Warts are among the most common, persistent, and frustrating conditions that we see on a daily basis in our dermatology office. Described throughout recorded human history, they affect both children and adults alike. Without treatment (sometimes even with treatment) they can persist for months, even years.
Warts, or verrucae, are a viral infection of the skin, caused by the human papilloma virus (HPV). There are over 100 known HPV types, and the virus can infect almost any area of the skin. Probably the most common areas are the feet (known as ‘plantar warts”) and hands, but in our office we certainly see them on many other areas such as elbows and knees, the face, or the genital area (where they are known as ‘condyloma’).
Infection occurs when the skin comes into contact with the virus, whether from a surface (like a health club shower floor) or from another person; the virus infects the skin cells, which then form a visible skin lesion. From an original site on the skin, the virus can spread locally to adjacent areas, or be transferred to distant sites, such as when someone scratches or picks at a wart and then touches another part of the skin. Since the virus must live inside the cells on the surface of the skin, they cannot travel internally to the rest of the body.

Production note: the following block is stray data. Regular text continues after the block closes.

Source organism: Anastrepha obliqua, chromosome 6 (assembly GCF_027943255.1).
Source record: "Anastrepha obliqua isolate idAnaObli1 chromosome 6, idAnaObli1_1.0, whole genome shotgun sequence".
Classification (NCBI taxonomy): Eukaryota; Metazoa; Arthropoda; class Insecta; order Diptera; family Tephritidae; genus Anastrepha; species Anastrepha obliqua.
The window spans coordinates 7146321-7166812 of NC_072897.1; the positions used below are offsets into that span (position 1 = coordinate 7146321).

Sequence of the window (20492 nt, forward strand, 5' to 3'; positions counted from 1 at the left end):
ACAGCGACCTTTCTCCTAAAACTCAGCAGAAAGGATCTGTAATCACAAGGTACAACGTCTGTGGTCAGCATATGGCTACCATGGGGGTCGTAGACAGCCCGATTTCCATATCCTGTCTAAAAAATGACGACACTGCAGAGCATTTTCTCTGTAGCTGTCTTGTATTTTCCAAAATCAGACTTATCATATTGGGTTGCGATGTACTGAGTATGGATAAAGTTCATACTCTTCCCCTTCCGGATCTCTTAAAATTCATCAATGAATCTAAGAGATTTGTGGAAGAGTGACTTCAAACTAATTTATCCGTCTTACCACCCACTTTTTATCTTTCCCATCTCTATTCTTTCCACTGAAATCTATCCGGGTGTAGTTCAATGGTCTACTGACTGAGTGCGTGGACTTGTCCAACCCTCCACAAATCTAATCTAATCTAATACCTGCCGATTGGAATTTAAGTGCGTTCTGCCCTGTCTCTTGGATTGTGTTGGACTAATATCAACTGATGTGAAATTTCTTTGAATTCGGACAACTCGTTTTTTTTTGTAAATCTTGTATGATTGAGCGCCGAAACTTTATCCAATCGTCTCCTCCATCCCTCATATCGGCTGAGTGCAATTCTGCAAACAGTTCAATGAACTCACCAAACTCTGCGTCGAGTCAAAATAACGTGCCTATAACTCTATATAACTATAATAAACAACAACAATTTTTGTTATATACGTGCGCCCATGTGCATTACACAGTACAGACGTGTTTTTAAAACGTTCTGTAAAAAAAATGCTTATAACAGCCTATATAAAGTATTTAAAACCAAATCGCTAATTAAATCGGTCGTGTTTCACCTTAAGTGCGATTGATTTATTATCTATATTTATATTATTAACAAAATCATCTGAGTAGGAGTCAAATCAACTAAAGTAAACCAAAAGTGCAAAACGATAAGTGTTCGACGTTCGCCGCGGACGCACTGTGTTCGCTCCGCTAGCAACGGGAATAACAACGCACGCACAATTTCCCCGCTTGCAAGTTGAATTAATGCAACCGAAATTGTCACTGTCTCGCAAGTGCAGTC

Who gets warts? They are extremely common in children, but can also be seen in adults of any age. Certain individuals seem to pick them up much more easily (and develop a greater number of warts) than others, leading to the thought that some people have less of a natural immunity to the human papilloma virus specifically (not to all infections). Modern medicine has also led to a category of people who regularly take medications that suppress the immune system, and these patients are also more likely to develop warts, possibly many of them.
Treatment of warts comes in many forms, and here is where the frustration begins! There are no medications that directly kill HPV, and the virus is very good at resisting our efforts to eradicate it. Frequently a person’s natural immune system at some point kicks in and takes care of them on its own, but there is no way to predict in any one person how long this will take. There is a vaccination currently available (Gardasil®) for young women to protect them against the dangerous sexually transmitted form of human papilloma virus that causes some forms of genital warts (condyloma) and cervical cancer. There is currently no vaccination against common warts. In centuries past there have been some rather bizarre approaches to treating warts, such as applying spider webs or pork fat to the affected skin, or using magic words.
Currently there are a few over the counter remedies: salicylic acid application, freezing equipment, and duct tape. Salicylic acid works by exfoliating the infected skin cells, but can take a lot of time to see improvement. Over-the-counter freezing products, which contain dimethyl ether and propane (a common refrigerant) cool the affected skin to negative 57 degrees and cause the wart area to slough away. While this treatment can be helpful, it may be painful to use and difficult to self administer. The mechanism of duct tape is unkown, though it may help by irritating or warming the area, and its benefit is limited (about 1 in 5 people improve).